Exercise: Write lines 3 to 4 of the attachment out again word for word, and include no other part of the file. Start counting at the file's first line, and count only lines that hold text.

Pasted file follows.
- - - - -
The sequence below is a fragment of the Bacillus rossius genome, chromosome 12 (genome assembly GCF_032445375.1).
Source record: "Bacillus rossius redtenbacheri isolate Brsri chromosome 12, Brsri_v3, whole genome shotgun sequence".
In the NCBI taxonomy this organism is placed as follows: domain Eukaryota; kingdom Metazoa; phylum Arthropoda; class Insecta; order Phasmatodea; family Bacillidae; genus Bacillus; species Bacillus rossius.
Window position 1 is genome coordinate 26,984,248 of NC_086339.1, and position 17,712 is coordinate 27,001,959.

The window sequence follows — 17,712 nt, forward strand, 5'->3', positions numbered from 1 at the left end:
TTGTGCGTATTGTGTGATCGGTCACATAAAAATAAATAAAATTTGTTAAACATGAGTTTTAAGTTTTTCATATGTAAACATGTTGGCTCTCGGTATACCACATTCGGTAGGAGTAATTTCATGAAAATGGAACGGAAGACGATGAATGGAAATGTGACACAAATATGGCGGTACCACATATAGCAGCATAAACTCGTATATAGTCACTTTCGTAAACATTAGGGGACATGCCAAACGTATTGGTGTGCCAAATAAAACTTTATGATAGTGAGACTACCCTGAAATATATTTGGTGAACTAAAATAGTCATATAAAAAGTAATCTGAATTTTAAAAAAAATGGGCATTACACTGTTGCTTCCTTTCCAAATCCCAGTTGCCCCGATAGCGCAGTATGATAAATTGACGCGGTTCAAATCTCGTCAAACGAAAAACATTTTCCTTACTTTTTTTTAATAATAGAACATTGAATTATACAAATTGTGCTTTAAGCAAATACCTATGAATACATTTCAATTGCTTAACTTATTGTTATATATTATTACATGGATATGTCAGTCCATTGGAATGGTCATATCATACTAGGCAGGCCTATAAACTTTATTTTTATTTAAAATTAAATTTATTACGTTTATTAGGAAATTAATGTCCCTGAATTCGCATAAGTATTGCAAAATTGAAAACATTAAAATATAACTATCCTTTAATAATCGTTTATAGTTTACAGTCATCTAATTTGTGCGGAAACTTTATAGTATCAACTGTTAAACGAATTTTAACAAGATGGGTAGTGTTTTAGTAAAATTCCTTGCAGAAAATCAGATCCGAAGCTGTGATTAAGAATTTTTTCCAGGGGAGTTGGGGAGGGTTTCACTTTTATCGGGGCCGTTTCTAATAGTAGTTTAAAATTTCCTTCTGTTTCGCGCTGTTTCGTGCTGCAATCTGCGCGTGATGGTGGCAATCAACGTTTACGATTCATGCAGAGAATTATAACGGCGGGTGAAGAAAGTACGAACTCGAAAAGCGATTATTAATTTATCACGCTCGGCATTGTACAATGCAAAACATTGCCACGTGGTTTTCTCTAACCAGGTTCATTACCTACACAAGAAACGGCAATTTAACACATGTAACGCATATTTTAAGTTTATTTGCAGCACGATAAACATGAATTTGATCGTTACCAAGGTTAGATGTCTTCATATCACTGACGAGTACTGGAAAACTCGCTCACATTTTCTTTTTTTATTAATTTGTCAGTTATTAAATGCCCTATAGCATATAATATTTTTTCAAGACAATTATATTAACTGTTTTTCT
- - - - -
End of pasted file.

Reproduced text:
In the NCBI taxonomy this organism is placed as follows: domain Eukaryota; kingdom Metazoa; phylum Arthropoda; class Insecta; order Phasmatodea; family Bacillidae; genus Bacillus; species Bacillus rossius.
Window position 1 is genome coordinate 26,984,248 of NC_086339.1, and position 17,712 is coordinate 27,001,959.